Neville dusted himself off. He took his time about it. His aviator’s suit was probably ruined beyond repair but one liked to keep up certain appearances.
He picked his way over the new hill, limping just a little. He picked up one of his exposed photographic plates and studied it for a while. The glass was badly cracked but it showed a sort of blur that looked vaguely like a giant bat. Not really enough to convince Muldoon, he was afraid. He picked up another one that showed a very clear view of the Jenny’s tail planes and his own thumb. He tossed it away in resignation and heard it crash on the rocks below him.
The rocks seemed displeased by his littering. They shifted under his feet, a miniature rockfall cascading past him, nearly knocking him down.
The dragon, believe it or not, was still alive. Neville could tell because it roared in frustration just then, and the whole hill shifted as it tried to break out of its rocky prison. The pile of rubble shook and scatterings of pebbles rolled off of its sides, bouncing and skittering until they landed in the water.
Neville half jumped, half fell off the pile and landed on firmer ground beyond. Then he started—though just a little, a debonair man about town like himself didn’t jump in surprise—as he saw the dragon’s head poking out of the debris.
Its single eye was larger than his head, even with his padded helmet on. Its mouth was crusted with mud. When it roared, whole gallons of spittle flew past him, streamers of wet floating on the wind of its voice.
Neville took his pocket square out and wiped a bit off the lapel of his flying coat. “No need to shout,” he told it. “I’ll help you if I can. Assuming you don’t try to kill me in the process.”
The dragon roared again, but without its previous gusto. Neville imagined there might even be a note of contrition in its bellowing.
He studied the thing’s head with the eye of a connoisseur of all things draconian. There was something a bit off about it, actually. Well, beyond the fact that it was a cyclopean (in both senses) beast with too many legs and wings. Its translucent skin was rather unlike that of any animal he could name, and it crackled with eldritch energies.
“You’re not from around here,” Neville suggested. It shouted something he imagined might be assent. “You come from some place with a darker sun, don’t you? That must be why you always fly at night. Someone summoned you here, didn’t they? Conjured you up from some distant dimension.”
Which was really rather hurtling toward a conclusion rather than just jumping, but Neville had always had a bit of a fanciful imagination. It was hardly his worst quality.
The dragon’s mouth moved sluggishly, great folds of skin curling in on themselves. Neville studied that mouth from closer up than might be prudent. Which turned out to be just fine, as it quickly became clear to him that the dragon lacked teeth of any kind. Whatever food it ate, it must slurp up, or at the very worst gum.
“Not a meat-eater. Fascinating. No need to hunt for animal prey, then. And those men you dropped from such a great height—you certainly didn’t kill them with your stinger. It would have shown on the bodies if you did. You never killed any of them, did you? Just picked them up and then dropped them again, after they were already dead.”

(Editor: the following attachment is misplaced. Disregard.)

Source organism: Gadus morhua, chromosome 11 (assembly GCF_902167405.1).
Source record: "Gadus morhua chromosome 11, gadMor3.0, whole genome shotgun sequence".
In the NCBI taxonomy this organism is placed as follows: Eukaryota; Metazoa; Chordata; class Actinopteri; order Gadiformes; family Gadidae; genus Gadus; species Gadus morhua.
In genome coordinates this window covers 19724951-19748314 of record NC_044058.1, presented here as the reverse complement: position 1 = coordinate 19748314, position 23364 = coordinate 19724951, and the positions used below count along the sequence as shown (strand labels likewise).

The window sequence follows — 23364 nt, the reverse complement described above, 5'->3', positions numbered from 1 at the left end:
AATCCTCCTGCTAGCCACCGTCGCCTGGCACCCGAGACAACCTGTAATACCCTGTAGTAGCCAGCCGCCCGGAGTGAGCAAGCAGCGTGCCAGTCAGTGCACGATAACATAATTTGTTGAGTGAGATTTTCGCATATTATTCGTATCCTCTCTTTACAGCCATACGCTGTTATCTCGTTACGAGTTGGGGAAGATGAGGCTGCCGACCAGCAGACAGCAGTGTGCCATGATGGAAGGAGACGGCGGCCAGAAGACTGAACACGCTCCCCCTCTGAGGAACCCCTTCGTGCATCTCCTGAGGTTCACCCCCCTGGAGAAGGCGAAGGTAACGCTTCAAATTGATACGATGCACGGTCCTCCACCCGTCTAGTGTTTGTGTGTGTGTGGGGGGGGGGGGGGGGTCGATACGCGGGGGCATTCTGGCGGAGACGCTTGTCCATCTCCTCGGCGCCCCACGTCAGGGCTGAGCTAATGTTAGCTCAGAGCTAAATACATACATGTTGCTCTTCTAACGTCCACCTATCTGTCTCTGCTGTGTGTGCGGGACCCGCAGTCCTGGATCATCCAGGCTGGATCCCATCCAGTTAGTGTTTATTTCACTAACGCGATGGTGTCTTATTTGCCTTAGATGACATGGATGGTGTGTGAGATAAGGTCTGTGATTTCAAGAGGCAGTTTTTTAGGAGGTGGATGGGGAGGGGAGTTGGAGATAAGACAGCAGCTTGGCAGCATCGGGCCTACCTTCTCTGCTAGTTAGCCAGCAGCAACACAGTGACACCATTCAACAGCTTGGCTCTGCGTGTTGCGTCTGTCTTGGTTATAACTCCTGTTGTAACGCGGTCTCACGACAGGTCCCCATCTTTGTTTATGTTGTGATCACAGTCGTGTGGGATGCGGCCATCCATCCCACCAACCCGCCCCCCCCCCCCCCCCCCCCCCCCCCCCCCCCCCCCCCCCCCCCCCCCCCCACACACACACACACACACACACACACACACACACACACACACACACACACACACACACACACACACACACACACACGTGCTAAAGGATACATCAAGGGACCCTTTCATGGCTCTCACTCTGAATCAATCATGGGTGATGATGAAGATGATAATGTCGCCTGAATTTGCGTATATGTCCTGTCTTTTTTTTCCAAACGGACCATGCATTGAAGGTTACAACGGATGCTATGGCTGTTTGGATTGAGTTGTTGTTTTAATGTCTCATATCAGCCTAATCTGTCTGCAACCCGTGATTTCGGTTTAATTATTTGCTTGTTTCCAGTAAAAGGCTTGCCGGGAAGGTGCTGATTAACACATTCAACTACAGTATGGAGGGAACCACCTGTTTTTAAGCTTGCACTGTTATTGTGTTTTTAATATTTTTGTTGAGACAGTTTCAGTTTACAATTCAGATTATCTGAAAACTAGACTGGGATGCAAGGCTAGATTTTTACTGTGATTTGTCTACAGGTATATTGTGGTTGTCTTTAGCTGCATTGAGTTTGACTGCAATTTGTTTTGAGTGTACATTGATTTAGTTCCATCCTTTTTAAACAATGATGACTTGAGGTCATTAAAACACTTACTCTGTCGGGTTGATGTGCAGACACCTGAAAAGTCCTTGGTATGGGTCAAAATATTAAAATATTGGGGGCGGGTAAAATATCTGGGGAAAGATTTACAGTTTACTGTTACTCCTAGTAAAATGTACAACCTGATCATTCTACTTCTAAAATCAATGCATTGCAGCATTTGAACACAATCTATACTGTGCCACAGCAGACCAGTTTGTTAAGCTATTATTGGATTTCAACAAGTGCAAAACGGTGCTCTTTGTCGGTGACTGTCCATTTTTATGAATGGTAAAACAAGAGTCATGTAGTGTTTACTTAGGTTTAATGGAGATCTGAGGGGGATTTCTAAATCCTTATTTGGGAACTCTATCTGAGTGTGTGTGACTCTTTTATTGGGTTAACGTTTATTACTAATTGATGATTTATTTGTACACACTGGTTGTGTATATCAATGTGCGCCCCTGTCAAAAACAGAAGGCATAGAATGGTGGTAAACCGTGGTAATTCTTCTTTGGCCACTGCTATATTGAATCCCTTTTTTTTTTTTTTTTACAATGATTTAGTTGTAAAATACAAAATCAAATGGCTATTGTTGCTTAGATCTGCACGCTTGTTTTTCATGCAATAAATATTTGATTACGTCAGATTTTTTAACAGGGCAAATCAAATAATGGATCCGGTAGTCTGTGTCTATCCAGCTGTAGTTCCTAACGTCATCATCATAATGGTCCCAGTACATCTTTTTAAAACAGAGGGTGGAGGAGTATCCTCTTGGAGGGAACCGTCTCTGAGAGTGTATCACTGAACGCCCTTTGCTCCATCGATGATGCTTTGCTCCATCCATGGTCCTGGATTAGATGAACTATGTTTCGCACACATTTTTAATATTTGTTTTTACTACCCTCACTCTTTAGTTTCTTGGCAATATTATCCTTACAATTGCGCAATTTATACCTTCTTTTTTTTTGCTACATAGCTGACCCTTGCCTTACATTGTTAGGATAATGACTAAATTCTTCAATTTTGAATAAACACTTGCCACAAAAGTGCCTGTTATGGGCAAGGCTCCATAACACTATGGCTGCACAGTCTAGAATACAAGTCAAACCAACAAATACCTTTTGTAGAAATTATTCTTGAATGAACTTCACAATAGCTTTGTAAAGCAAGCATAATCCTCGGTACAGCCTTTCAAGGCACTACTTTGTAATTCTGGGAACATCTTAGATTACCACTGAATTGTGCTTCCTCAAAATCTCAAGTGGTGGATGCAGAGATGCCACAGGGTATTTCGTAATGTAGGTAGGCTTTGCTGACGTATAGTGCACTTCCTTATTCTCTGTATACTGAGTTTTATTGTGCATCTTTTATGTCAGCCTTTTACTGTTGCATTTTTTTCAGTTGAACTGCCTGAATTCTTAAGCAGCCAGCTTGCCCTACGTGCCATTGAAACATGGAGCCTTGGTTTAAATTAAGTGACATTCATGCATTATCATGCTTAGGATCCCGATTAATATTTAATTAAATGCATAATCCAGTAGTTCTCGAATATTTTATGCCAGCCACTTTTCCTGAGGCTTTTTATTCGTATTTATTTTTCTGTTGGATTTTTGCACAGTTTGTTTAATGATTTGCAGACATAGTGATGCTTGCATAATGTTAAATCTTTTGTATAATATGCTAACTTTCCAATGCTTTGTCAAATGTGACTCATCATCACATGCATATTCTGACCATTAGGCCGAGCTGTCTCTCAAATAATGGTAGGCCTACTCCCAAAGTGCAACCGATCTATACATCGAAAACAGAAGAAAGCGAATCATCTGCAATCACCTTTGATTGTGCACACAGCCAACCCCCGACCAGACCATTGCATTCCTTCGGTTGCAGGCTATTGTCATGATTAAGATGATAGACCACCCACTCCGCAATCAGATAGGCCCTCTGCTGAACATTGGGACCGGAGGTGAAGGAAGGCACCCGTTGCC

The dragon roared in enthusiastic agreement. Probably.
“You’re no harm to anyone, are you? Except biplanes. Here. Let me get some of these rocks off of you,” Neville said. He began moving some of the more intermediate-sized pieces of debris, tossing them away into the dark, but the dragon roared in pain and he stopped almost before he’d begun. “Oh, dear. I don’t want to hurt you any more. Do you think if I—”
He stopped because when he looked into that massive eye he could see that some of its light had dimmed. The crackling light that clung to its skin was dwindling as well.
“No,” Neville said. “No. I refuse to accept that.”
Because it was quite clear to him what that fading light meant. And he very much wanted it to mean something else.
“There are so few like us in this world,” he said, his voice cracking with emotion. “The lonely and the strange. Less of us all the time. It isn’t fair. It just isn’t fair!”
He put his bandaged hands on its massive eye, and leaned down until his forehead touched the faceted, chitinous orb.
“It isn’t fair,” he said again.
The dragon’s tongue rolled out of its mouth and slapped a few times against his foot. Then it fell back and lay still.
The spiky energy of the thing sparkled away to nothing. When it was gone, the dragon’s flesh began to fade away as well. Soon it was no more than a hazy mist and the rocks on its back collapsed, falling inward, filling up the space where it had been. Perhaps it was simply returning to its home plane. Perhaps it could make itself immaterial at will, and thought it could escape the rock pile that way.
Perhaps the collapse of the arch and the weight of all that debris was just too much for it, after all.
Neville knew he would never see its like again.
It was long gone when Reggie came rushing up the shore, almost bounding on all fours like a wolf. “Boss,” he called. “Boss! You’re alive!”
“Yes,” Neville said. He straightened himself up and put his best face on. By which it is meant that he presented Reggie with his usual aplomb, not that he had spare faces in his pockets or anything. “A bit banged up, but nothing I can’t fix with some glue and plaster. I’m glad to see you’re also well.”
Reggie shook his head. “When you fell out… I guess I didn’t know what happened. I landed the Jenny the first flat place I could find and had to come looking for you on foot. Let me get you home. The Jenny’ll still fly, if I take it easy on her.”
“Home? Hmm, quite,” Neville said. “To change. And then I need to pay someone a visit.”